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State Budget for Schools; What’s Next?

 

By Stan Rose

Can California cook its budget pie for 2012-2013 with a recipe of cuts alone? Longtime state finance analysts say no. The state budget has plummeted in revenues since 2007-2008, from $102 billion to $88.5 billion. At the same time, demands on services paid by state budget dollars have increased. Increases in unemployment have created more tax receivers, while the number of taxpayers has decreased. In the meantime, public education remains the best investment in the future of our society. Yet, schools have funded over 60 percent of the cuts in state general fund expenditures since 2008. At this point in our budget history, analysts argue that the unprecedented cuts to education and other state programs must be balanced by increases in state revenues. Yet, many are still skeptical of the state’s ability to manage its affairs with increased revenues.

If increased revenues are to be a part of the solution to the current budget gap, estimated to be $12 billion through June 2013, then consideration must be given to voters’ feelings on the subject. School Services of California, perhaps the most respected advisor to schools by districts and the state alike, offer these important considerations going forward:

   * Any permanent tax needs to be broad based; everyone who benefits needs to pay;

   * Temporary taxes should be phased out as the economic recovery gains momentum;

   * Revenues from a new tax should be targeted to the one area for which voters continue to show the greatest support—public education; there should be no possibility that the Legislature will have the opportunity to divert the new revenues to other uses;

   * The expenditure of these funds should be subject to strict oversight by taxpayer groups to ensure appropriate use of the revenues and to avoid supplantation.

Given these general considerations, what specific taxes could be considered as sources for additional revenues to support the state’s public education system?

Property taxes on businesses — Property taxes on businesses are paid by owners, based on the assessed value of the property. These taxes are ultimately passed on to businesses’ tenants or customers. Businesses property, however, tends to be under assessed, and therefore businesses tend to pay a lower effective property tax rate. This underassessment is particularly evident when the property changes hands by selling shares in a corporation rather than through direct sale of the property.

Sales taxes—Sales taxes are paid by final consumers of goods that have not been exempted from the tax. But the exemption of food, services, and other commodities reduces the base of the sales tax.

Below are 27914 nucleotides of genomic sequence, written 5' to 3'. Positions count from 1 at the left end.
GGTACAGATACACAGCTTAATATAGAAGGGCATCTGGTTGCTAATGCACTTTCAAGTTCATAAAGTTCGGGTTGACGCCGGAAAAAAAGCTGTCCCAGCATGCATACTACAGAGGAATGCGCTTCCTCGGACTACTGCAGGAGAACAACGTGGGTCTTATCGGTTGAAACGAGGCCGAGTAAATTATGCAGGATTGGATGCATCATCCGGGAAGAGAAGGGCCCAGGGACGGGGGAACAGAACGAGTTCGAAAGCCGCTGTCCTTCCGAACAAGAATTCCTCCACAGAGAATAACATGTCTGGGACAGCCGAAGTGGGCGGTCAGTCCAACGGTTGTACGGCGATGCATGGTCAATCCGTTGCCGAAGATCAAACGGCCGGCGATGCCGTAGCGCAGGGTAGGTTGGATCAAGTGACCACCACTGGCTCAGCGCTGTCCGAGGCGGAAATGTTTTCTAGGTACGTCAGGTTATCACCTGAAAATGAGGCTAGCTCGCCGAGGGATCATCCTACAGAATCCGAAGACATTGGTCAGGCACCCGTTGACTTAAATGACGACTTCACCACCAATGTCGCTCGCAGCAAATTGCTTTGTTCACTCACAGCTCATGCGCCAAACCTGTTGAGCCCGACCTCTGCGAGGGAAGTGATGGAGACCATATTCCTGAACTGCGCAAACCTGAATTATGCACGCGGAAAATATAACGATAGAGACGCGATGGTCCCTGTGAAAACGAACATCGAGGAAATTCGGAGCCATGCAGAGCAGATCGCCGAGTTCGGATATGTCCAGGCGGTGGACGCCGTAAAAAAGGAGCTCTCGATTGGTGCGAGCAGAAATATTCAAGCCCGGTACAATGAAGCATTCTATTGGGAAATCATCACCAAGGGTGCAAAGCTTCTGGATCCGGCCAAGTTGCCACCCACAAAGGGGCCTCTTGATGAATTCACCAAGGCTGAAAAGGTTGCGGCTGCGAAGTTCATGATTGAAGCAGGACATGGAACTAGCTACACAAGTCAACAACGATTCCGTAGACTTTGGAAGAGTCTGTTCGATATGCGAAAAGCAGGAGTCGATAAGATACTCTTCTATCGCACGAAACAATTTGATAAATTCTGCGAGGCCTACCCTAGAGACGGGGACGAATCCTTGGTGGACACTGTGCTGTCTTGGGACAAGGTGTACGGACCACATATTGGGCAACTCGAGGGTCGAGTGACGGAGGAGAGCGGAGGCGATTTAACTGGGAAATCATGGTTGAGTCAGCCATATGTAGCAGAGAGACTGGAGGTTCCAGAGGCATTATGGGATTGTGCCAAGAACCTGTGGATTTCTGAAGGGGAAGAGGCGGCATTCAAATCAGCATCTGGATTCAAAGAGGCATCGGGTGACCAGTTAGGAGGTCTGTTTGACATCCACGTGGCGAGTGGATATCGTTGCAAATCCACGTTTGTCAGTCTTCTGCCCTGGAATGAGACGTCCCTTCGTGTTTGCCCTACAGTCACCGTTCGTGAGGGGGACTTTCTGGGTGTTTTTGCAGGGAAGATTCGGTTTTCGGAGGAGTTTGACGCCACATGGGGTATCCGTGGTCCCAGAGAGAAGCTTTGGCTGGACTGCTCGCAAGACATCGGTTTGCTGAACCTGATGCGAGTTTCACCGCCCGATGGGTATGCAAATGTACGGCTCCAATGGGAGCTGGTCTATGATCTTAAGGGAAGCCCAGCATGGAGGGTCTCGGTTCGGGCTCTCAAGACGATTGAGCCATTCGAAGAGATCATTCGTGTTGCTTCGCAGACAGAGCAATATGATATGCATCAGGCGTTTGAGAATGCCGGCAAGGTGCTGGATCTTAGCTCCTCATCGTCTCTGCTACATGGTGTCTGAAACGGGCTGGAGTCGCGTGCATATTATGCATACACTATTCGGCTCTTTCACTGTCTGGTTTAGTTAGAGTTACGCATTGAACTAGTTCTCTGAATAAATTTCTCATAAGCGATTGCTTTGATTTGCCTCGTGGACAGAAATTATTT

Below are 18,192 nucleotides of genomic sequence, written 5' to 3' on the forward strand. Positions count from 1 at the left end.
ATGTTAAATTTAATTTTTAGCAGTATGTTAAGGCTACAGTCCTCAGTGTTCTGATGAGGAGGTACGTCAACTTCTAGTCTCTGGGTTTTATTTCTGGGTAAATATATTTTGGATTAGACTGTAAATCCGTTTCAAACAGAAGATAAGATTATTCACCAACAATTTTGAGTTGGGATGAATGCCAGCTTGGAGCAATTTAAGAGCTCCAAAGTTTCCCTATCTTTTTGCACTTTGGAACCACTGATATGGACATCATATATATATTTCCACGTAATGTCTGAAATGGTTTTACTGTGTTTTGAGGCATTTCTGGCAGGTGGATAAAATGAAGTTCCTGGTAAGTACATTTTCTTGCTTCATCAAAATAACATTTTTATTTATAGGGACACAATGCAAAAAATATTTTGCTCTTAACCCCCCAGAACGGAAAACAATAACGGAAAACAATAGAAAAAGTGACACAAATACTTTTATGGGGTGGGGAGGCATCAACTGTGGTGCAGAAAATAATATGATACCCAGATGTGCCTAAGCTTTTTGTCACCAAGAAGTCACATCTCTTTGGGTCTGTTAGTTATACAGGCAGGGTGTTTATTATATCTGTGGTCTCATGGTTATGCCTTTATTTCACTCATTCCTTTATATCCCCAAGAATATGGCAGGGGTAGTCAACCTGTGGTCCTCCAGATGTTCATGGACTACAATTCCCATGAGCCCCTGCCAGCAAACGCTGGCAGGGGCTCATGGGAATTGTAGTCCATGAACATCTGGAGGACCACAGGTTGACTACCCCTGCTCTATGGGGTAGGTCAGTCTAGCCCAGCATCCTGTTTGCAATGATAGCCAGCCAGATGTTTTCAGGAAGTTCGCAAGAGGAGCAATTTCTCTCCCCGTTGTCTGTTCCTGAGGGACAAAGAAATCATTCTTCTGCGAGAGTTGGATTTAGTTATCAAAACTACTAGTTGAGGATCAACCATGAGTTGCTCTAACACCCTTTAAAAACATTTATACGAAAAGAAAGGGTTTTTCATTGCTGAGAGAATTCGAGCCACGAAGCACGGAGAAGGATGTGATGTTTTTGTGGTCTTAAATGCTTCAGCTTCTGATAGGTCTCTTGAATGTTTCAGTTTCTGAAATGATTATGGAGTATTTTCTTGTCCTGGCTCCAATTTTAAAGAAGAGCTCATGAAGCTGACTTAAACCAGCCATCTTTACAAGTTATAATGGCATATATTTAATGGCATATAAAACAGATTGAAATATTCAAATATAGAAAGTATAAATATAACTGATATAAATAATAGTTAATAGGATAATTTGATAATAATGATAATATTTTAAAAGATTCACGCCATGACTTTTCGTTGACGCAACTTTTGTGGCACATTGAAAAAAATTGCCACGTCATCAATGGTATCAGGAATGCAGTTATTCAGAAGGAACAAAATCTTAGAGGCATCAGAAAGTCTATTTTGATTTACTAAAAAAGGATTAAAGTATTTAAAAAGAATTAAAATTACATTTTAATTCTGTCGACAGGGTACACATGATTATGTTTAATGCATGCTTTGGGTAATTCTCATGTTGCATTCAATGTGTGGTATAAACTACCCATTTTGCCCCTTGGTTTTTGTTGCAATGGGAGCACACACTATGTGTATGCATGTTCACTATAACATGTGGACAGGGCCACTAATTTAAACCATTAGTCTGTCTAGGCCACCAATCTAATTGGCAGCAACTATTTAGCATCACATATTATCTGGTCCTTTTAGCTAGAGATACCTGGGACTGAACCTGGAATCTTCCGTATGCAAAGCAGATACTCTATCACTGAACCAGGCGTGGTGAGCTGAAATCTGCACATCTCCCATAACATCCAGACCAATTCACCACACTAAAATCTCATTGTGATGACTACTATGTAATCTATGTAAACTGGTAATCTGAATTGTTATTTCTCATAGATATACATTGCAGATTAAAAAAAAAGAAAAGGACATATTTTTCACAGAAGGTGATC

Petroleum severance tax—This is a tax on the extraction of oil from the ground. California is unique among the states because it does not impose such a tax, thus foregoing millions of dollars that other states collect.

Would the Legislature and the state voters support any changes to these or any other taxes to provide more resources to public education? No one knows for sure, but analysts do know that what we are doing now isn’t working. Budget analysts and others argue that we cannot continue to cut opportunities for children and expect to live long comfortable retirements. As stated by School Services of California (December, 2011), “The ‘land of the free and the home of the brave’ was not created by the meek. We are in danger of losing our leadership position in the world.”

Last week the Governor pulled the “triggers” prescribed in the adopted 2011-2012 state budget. Over $900 million were cut out of this year’s budget because projected revenues were not realized by December 15, the “trigger” date. For education, this meant that previously approved budgets were cut in mid-year by an estimated $50 per student, including cuts to transportation and basic general fund revenue. Districts on the brink of insolvency due to prior cuts may be pushed over the edge with this latest round. Others who have been more fortunate and/or better prepared have been able to weather the storm so far.

What most people around school finance—or for that matter, around the economy—believe is that we will only resolve our budget shortfall through some combination of revenues and reductions in expenditures. Given that the reductions have been occurring since 2008, as noted above, some form of revenue will be needed to eliminate the remaining gap. Whatever the solution, the time is now. Our children cannot wait any longer.

Stan Rose is superintendent of the San Benito High School District.